Explain double fertilisation in plants?
Asked by akankshyasahu | 3rd Mar, 2010, 07:11: PM
In fertilization when both the male gametes participate in the process of fusion and the fusion takes place twice or at 2 places, the process is called double fertilization.
Double fertilisation is the process in angiosperms (flowering plants) during reproduction, in which two sperm nuclei from each pollen tube fertilise two cells in an ovary. The pollen grain adheres to the stigma of the carpel (female reproductive structure) and grows a pollen tube that penetrates the ovum through a tiny pore called a micropyle. Two sperm cells are released into the ovary through this tube. One of the two sperm cells fertilises the egg cell (at the bottom of the ovule near the micropyle), forming a diploid (2n) zygote. The other sperm cell fuses with two haploid polar nuclei (contained in the central cell) in the centre of the embryo sac (or ovule). The resulting cell is the triploid (3n) primary endosperm nucleus. This triploid cell divides through mitosis and forms the endosperm, a nutrient-rich tissue, inside the seed.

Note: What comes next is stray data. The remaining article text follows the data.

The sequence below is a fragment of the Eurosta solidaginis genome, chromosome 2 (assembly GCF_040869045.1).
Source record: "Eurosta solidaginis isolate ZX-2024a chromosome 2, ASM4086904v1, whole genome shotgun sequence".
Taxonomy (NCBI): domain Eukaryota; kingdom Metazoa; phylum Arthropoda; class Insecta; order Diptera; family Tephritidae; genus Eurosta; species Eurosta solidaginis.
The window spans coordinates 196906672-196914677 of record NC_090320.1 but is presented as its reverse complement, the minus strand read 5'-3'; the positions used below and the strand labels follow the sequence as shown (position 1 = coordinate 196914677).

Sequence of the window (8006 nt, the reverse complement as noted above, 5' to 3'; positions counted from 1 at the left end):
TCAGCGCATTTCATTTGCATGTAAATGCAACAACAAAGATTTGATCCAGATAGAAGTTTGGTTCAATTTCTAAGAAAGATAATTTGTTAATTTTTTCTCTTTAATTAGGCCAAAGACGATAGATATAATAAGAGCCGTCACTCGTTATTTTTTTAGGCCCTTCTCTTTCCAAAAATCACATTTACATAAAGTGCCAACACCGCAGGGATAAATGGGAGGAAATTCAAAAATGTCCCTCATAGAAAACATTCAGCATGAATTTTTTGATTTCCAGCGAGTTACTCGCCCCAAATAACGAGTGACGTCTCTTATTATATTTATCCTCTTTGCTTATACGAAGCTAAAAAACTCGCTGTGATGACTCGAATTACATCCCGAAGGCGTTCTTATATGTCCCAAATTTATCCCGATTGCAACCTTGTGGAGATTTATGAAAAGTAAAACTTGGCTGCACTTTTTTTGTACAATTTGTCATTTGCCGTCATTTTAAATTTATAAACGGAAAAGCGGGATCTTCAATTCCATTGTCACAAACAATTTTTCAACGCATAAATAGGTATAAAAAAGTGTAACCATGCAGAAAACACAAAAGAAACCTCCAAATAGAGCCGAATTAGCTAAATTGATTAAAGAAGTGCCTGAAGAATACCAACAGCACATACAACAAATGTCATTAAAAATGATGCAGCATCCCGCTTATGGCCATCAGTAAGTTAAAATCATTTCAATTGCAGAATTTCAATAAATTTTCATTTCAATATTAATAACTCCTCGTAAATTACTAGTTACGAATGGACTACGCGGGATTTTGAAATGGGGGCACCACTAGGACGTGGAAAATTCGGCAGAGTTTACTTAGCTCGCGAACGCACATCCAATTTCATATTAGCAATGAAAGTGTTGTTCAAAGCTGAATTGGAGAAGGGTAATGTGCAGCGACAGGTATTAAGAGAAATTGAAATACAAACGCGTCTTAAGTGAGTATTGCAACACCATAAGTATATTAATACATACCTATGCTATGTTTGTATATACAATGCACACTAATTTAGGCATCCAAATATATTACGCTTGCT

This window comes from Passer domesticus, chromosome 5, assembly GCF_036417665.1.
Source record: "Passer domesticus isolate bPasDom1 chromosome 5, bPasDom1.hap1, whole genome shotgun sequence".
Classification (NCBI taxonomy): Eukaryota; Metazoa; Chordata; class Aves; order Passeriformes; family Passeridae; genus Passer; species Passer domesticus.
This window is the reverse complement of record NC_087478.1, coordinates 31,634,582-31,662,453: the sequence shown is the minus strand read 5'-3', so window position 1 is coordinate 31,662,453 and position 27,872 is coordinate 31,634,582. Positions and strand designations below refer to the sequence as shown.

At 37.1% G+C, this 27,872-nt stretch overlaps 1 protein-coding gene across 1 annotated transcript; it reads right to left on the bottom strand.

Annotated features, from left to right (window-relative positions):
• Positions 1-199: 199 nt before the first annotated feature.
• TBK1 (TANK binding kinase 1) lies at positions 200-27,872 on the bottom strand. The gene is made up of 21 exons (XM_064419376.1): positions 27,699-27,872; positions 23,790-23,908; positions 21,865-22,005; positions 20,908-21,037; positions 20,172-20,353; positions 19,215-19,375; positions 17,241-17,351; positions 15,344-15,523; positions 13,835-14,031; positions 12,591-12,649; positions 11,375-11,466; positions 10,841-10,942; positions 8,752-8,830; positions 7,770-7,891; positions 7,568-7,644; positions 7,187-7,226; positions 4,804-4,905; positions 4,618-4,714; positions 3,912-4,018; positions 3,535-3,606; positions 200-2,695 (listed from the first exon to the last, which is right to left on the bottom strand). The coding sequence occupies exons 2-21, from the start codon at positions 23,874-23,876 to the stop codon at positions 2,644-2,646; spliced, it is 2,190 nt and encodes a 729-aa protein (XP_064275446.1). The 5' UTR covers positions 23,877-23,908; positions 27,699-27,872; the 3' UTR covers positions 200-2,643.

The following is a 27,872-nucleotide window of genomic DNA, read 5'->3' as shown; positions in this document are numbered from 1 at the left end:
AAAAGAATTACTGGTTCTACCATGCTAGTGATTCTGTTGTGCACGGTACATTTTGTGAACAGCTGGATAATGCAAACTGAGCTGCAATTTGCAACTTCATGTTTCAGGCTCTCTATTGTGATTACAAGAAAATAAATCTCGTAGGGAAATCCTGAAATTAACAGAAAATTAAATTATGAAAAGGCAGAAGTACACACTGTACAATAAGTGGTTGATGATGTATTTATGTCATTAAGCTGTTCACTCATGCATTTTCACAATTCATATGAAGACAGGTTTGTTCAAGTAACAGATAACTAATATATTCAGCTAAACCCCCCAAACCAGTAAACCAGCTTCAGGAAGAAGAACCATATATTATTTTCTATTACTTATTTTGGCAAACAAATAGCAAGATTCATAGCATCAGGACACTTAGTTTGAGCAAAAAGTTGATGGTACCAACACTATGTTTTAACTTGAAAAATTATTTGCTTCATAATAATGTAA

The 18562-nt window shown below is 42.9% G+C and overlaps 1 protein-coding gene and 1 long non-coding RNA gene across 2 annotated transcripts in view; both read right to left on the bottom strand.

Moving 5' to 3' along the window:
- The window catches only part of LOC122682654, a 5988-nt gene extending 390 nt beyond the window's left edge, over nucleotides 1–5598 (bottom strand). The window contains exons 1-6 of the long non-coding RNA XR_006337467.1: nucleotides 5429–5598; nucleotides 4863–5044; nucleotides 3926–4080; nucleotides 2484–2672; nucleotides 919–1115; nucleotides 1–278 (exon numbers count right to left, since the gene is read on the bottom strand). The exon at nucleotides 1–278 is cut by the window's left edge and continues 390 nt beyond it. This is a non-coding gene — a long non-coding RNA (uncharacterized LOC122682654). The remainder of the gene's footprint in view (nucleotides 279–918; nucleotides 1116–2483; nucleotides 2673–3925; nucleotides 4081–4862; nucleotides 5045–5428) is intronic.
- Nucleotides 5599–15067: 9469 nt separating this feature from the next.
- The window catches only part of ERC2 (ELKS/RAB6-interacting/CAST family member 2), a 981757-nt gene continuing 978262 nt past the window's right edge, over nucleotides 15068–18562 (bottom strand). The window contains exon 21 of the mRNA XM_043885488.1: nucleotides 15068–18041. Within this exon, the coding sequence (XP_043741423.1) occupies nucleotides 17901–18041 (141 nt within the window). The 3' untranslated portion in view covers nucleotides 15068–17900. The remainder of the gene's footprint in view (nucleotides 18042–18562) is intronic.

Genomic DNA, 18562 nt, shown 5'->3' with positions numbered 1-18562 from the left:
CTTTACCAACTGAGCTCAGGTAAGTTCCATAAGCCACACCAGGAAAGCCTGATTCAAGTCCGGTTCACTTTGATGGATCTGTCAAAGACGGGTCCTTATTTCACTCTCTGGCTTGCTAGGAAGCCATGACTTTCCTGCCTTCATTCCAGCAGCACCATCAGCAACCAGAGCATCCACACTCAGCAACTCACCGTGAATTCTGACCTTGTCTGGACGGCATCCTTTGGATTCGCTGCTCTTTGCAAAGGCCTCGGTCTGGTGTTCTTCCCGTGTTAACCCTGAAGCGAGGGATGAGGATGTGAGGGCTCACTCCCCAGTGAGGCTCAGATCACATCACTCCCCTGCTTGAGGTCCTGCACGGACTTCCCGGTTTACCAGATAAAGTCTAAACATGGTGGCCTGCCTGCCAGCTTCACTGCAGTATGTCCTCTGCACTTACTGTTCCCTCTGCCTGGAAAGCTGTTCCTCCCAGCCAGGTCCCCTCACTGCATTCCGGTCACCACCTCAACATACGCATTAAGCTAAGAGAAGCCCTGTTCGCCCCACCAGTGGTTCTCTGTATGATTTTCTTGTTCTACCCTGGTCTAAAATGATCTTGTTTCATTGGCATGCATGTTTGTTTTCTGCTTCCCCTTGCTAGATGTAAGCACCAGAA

Answered by | 4th Mar, 2010, 08:08: AM
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